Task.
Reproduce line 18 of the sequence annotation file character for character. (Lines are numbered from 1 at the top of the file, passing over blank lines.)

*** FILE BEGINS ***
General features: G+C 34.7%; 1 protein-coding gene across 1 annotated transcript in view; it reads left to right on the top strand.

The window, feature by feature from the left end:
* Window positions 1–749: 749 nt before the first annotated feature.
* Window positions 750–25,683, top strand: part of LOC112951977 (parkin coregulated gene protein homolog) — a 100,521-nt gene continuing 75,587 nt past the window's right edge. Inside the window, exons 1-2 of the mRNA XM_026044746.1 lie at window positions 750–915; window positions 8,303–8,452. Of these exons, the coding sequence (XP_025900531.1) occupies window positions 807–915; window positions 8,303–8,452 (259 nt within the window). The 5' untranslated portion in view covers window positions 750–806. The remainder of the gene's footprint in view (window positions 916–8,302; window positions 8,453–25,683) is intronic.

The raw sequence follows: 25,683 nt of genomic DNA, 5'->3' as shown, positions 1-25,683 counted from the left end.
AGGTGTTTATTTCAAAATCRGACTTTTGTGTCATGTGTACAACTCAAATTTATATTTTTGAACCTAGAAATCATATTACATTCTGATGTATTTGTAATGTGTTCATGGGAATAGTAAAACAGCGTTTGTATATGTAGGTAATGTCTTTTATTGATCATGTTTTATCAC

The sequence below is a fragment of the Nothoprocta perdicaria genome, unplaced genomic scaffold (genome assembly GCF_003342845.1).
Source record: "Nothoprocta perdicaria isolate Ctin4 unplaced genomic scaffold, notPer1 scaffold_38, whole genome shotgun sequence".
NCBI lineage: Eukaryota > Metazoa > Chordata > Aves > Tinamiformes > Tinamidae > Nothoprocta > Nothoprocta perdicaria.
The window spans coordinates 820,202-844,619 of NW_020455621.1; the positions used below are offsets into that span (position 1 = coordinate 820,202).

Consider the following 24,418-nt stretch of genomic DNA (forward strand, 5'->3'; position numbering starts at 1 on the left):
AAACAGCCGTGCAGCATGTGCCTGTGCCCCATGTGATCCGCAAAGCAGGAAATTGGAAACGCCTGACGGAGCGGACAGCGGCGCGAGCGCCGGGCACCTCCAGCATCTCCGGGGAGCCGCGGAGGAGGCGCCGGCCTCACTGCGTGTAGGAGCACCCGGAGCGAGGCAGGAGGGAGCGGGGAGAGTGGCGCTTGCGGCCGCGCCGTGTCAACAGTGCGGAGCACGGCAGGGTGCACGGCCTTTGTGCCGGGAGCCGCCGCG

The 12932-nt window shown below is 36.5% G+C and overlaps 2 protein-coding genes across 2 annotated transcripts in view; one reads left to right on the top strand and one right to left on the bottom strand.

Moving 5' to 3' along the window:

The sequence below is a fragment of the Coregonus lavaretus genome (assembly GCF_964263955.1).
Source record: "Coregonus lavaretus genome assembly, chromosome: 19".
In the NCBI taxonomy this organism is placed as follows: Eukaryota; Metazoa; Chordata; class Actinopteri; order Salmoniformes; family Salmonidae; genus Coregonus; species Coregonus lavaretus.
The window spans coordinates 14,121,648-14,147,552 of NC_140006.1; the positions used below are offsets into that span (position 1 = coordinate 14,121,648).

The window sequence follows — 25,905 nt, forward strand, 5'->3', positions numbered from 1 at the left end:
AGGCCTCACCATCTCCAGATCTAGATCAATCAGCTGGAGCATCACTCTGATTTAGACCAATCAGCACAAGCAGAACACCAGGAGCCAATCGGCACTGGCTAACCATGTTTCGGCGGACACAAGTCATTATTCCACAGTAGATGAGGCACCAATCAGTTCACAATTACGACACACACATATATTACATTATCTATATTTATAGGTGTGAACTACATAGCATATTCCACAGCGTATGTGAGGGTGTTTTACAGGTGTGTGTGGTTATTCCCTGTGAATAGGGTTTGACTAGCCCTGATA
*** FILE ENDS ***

The window spans coordinates 14,121,648-14,147,552 of NC_140006.1; the positions used below are offsets into that span (position 1 = coordinate 14,121,648).